Jul 2, 2024 | 3 min read

Parents on Nextdoor are shopping for back-to-school supplies earlier - and spending more [Insights from Nextdoor]

As the summer heat rises, so does the urgency for back-to-school (BTS) shopping among parents. Nextdoor surveyed 2,000 parents of K-12 and college students in the US to shed light on evolving trends, spending habits, and the emotional journey tied to this annual ritual.

BTS shopping produces a mixed bag of emotions

More than three-quarters of parents on Nextdoor are excited for their children to return to the classroom, and nearly 90% see BTS shopping as a bonding opportunity. However, around two-thirds find this endeavor stressful, citing the costs of supplies, crowds, and out-of-stock items as the primary culprits. Parents with multiple children are particularly impacted, being 13% more likely to find the experience unsettling.

To mitigate stress, many parents start their shopping early. Over half will have begun by early July, with a significant number expecting to finish by the month's end.


Parents look to get the most bang for their buck

Starting early offers potential cost-saving opportunities, a fact not lost on the 78% of parents who plan to start shopping earlier this year. By getting a head start, parents can shop around and take advantage of various sales. Prime Day will be a particularly popular time, with 36% of parents planning to capitalize on the deals.

Despite these efforts, cost-saving measures like waiting for sales or buying from second-hand stores are down year-over-year (YoY) by 4% and 17%, respectively. This is underscored by the 69% of parents who expect to spend more this year, citing higher prices (65%), more required items (51%), and the need for "big-ticket" items (49%). To offset these costs, nearly two-thirds of parents will list items on Nextdoor's For Sale & Free.

Apparel consumes a majority of shopper’s budgets

On average, parents on Nextdoor expect to spend $984 on back-to-school related items, with the majority of that total dedicated to clothing and shoes.


Parents will get new clothing for their children not only to replace outgrown items (65%), but also to improve their children’s confidence (60%) and as a way to get them excited about returning to school (57%). Perhaps parents are heeding the advice of NFL Hall of Famer Deon Sanders, who once said, “If you look good, you feel good. And if you feel good, you play good.”

Children have the greatest influence on purchase decisions

In order to ensure new clothing and other BTS items produce this aforementioned excitement, parents will seek input from their children. Unsurprisingly, parents attribute their children as having the greatest influence on their purchase decisions. Though only slightly more parents do the shopping with their children rather than for them (49% vs 48%), as children get older, they appear to get much more involved.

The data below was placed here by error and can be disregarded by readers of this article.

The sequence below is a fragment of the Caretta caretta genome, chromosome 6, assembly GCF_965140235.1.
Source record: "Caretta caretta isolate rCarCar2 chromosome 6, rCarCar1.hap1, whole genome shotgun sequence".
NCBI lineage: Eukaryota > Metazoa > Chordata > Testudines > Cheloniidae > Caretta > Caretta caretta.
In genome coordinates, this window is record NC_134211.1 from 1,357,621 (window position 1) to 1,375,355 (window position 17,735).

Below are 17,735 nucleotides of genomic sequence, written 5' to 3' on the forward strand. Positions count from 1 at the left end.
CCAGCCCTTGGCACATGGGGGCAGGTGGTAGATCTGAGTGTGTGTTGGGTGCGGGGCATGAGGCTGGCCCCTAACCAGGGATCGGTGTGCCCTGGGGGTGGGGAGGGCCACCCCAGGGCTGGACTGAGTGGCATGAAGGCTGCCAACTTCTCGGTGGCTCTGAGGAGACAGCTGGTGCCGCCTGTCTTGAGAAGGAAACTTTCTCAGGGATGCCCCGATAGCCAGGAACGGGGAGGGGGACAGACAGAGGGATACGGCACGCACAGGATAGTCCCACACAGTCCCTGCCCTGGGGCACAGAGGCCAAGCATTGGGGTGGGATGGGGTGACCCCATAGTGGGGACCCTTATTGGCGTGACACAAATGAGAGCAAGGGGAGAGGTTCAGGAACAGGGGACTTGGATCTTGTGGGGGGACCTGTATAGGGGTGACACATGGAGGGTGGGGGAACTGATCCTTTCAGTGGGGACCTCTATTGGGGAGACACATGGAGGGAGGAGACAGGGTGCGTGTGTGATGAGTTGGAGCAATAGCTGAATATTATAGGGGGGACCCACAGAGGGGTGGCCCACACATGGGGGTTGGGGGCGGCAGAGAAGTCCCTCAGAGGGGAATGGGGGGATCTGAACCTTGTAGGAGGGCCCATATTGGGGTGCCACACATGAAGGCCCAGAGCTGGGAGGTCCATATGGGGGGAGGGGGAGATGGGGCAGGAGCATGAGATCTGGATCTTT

The next leading impact on parents’ shopping habits are the lists provided by the children’s school. These recommendations are considered to have a strong influence over 68% of parents, just marginally less than the voice of their children (70%). Parents on Nextdoor are much more likely (+20%) to be influenced by ads on social media, underscoring the importance of brands reaching these consumers - particularly those of young children who are more inclined to go shopping without their children.

Parents show preference to online shopping

Though most parents on Nextdoor will shop online and in-store evenly (44%), 32% will do the bulk, if not all, of their shopping online - a considerably higher proportion (+45%) than those who will do the same in-store.

As noted previously, crowds are responsible for a sizable portion of BTS stress, so shopping online is an attractive option. It also allows parents to seek the best prices and shop more easily from multiple retailers. That said, ⅔ of parents on Nextdoor will aim to purchase everything needed in one checkout.

Retailers that communicate their one-stop-shop capabilities will do well this BTS season, particularly with elementary and middle school parents.


As BTS shopping kicks into high gear, understanding these trends helps retailers and brands cater to the nuanced needs of parents. Whether it's through early sales, leveraging social media influence, or offering comprehensive online shopping experiences, there's ample opportunity to support families during this crucial time of year.

Interested in learning how your brand can do that on Nextdoor? Please reach out and schedule time with the Nextdoor team here.

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Author image Nextdoor Editorial Team At Nextdoor, we love local. The Nextdoor Editorial Team is dedicated to telling stories of local businesses, providing product education, and sharing marketing best practices to help businesses grow.